“For My house shall be called a house of prayer to all nations of the world”
(Yeshayahu (Isaiah) 56, 7)
The Western Wall is the last remaining remnant of the western retaining wall upon which the Second Holy Temple grounds stood in Jerusalem, almost 2,000 years ago. According to tradition passed down from generation to generation, G-d’s presence will never abandon this site. People come from all over the world to pray there to G-d.
This was the spot upon which Adam made an offering to G-d.
This was the spot upon which Cain and Hevel (Abel) brought their offering.
This is the spot upon which Noah brought his offering after exiting the ark.
This is the spot upon which Abraham bound Isaac.
This site, today and historically, has been a place where all nations of the world have come to pray: “As My house will be called a house of prayer to all the nations”
There were two Holy Temples in Jerusalem: The first was built by King Solomon, and ten miracles would occur there daily. Around 400 years later it was destroyed by Nebuchadnezzar. After 70 years, the Jews returned to their land and rebuilt the Holy Temple.
Although many of the daily miracles were missing in this second temple, the Jews were able to serve G-d there, and the miracle of Hannukah occurred during this time – some 180 years after the temple was built. After around another 400 years, the second Holy Temple was destroyed by the Romans. However, this remnant of the western supporting wall has remained, and is still standing proudly ever since.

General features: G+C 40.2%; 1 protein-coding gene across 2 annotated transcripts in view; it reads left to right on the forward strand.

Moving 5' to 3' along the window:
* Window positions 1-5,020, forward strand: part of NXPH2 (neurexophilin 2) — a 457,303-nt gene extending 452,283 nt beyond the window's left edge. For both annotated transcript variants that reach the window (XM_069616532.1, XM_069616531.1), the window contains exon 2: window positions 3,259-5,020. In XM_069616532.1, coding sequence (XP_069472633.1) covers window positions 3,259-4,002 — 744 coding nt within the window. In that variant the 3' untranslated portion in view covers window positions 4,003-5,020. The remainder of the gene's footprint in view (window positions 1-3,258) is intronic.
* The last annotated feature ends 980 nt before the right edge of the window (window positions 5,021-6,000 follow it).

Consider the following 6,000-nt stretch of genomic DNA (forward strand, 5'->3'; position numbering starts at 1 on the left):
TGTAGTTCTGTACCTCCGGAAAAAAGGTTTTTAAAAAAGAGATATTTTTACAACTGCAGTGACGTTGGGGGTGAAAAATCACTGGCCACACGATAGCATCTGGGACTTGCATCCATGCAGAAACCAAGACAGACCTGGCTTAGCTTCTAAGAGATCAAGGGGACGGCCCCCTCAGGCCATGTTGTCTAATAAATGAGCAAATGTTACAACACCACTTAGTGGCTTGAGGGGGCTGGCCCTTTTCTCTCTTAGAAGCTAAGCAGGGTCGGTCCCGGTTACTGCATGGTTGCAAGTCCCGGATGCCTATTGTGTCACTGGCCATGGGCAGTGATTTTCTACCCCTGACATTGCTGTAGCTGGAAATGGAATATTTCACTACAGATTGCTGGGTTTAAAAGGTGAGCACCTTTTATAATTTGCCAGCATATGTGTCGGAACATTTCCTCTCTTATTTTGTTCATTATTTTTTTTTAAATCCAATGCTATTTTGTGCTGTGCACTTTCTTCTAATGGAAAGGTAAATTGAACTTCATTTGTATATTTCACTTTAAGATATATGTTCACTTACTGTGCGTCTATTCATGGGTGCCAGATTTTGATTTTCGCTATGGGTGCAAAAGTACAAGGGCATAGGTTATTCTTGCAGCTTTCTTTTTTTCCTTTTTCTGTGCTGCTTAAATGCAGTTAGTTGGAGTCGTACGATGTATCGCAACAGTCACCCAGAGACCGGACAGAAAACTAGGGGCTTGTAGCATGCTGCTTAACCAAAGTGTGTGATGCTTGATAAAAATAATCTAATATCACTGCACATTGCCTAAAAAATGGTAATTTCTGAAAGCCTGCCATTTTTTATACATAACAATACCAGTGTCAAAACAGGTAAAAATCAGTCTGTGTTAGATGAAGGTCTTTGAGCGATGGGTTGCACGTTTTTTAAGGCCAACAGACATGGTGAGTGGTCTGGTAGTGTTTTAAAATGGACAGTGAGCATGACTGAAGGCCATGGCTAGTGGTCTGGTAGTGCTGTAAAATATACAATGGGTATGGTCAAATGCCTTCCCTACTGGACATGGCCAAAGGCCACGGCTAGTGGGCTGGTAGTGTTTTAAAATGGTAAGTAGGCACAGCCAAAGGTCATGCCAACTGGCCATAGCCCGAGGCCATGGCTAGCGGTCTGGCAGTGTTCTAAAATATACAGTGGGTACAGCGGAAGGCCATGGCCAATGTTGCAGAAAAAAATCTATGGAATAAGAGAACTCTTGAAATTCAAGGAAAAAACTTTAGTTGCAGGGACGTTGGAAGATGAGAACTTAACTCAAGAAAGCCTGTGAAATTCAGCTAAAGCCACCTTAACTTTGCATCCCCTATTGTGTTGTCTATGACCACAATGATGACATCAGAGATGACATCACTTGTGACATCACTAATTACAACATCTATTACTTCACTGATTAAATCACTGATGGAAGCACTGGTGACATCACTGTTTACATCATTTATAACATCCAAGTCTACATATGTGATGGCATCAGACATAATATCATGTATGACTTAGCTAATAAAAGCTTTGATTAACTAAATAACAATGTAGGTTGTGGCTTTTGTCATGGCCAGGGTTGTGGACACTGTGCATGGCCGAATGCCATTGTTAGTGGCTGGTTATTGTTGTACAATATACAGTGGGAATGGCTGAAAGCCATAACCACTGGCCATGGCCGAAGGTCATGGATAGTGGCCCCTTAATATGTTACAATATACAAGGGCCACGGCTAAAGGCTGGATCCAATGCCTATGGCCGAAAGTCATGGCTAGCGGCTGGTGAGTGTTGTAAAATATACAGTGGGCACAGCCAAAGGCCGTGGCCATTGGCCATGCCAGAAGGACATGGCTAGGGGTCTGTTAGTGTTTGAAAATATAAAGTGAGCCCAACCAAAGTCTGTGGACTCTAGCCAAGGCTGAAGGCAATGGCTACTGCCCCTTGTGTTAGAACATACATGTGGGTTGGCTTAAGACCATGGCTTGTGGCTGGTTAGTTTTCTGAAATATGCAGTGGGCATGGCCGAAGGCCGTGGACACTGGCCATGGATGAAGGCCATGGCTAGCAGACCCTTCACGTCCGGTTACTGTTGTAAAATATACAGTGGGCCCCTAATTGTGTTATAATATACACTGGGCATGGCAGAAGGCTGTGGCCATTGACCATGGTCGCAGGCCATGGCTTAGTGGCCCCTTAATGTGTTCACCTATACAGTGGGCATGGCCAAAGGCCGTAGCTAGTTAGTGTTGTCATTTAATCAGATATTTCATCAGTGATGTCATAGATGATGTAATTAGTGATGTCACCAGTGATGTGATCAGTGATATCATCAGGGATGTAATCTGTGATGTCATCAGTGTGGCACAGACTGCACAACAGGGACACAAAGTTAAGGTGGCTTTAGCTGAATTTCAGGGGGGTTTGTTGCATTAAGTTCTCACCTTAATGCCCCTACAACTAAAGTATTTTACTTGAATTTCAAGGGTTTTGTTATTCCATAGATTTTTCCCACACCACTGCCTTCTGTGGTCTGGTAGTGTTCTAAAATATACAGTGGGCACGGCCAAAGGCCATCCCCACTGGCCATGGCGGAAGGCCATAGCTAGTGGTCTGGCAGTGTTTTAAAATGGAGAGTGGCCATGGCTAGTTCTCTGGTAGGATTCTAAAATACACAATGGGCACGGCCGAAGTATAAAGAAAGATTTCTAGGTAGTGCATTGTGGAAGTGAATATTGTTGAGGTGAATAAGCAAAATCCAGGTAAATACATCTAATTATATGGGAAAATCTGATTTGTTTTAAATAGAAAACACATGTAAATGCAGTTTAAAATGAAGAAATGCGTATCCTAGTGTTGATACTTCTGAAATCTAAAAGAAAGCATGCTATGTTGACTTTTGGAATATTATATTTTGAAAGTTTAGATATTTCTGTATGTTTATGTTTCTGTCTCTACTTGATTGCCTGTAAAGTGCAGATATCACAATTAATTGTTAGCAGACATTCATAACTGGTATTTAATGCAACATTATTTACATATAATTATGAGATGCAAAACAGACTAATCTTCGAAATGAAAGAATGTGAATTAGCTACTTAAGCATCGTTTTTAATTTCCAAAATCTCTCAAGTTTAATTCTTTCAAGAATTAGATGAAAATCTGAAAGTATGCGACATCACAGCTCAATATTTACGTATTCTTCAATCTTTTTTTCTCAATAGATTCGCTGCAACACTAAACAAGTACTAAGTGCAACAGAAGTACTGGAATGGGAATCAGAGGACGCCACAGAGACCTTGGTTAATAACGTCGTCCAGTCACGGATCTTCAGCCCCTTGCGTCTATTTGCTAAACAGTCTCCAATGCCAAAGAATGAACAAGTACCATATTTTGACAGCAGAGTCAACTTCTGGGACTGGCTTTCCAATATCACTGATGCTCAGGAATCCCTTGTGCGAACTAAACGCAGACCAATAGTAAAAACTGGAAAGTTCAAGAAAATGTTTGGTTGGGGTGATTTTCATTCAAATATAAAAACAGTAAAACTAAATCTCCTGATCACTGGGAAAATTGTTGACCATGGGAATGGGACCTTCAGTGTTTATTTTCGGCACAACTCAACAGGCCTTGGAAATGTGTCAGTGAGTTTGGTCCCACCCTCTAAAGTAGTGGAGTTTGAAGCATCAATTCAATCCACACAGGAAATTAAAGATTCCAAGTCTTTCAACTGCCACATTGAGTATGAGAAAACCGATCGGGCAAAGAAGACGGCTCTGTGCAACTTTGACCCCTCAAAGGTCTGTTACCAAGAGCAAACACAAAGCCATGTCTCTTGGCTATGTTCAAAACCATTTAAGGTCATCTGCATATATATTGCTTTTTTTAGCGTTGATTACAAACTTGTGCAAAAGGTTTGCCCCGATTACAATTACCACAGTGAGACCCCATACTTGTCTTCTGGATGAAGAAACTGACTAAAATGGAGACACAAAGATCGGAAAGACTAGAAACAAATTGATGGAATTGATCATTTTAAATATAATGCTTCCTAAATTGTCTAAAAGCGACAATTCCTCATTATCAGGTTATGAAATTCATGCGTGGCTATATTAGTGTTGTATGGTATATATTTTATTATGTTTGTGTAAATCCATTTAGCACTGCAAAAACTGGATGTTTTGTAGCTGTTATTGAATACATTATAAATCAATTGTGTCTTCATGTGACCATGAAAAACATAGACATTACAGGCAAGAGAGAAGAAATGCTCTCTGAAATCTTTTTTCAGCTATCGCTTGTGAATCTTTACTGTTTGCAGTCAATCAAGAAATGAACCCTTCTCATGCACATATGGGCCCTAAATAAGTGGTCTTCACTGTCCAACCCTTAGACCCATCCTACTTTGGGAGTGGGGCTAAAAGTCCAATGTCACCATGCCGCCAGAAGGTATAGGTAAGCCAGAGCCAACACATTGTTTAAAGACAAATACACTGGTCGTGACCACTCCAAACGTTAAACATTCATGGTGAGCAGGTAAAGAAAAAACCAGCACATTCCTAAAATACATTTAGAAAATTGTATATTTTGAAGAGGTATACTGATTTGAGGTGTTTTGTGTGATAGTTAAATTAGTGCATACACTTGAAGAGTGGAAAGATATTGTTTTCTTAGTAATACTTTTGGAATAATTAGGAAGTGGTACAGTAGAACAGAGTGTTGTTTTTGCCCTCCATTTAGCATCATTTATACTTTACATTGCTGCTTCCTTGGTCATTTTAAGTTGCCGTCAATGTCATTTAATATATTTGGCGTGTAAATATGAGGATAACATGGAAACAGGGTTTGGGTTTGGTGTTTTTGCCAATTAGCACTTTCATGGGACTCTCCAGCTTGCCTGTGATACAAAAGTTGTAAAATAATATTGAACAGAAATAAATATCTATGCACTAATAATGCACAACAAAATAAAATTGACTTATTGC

It is promised that one day the third Holy Temple will be built on this spot.
If you’d go visit the Western Wall right now, you’d find many people standing at the Wall, praying – but you’d probably also see someone crumple up a little note and then step up to the Wall, searching for an available crevice between the stones in which to stick it.
You’re absolutely right. We are not praying to the Wall, we are praying to G-d.
The reason we pray at the Wall to G-d is that the Talmud promises that G-d’s presence will never abandon this site.
This custom is said to have started at the beginning of the 1800’s.
Additionally, Rabbi Chaim Ben-Atar (lived more than 300 years ago) author of the Ohr Hachaim commentary on the Torah is said to have once advised a poor person to stick a note in between the stones of the Western Wall, requesting G-d for sustenance.
Well, actually, they do completely fill up the crevices after a while – once every half a year, these notes are collected and buried on the Mount of Olives.
The reason they are buried and not thrown out into the regular garbage, is out of respect for these prayers to G-d.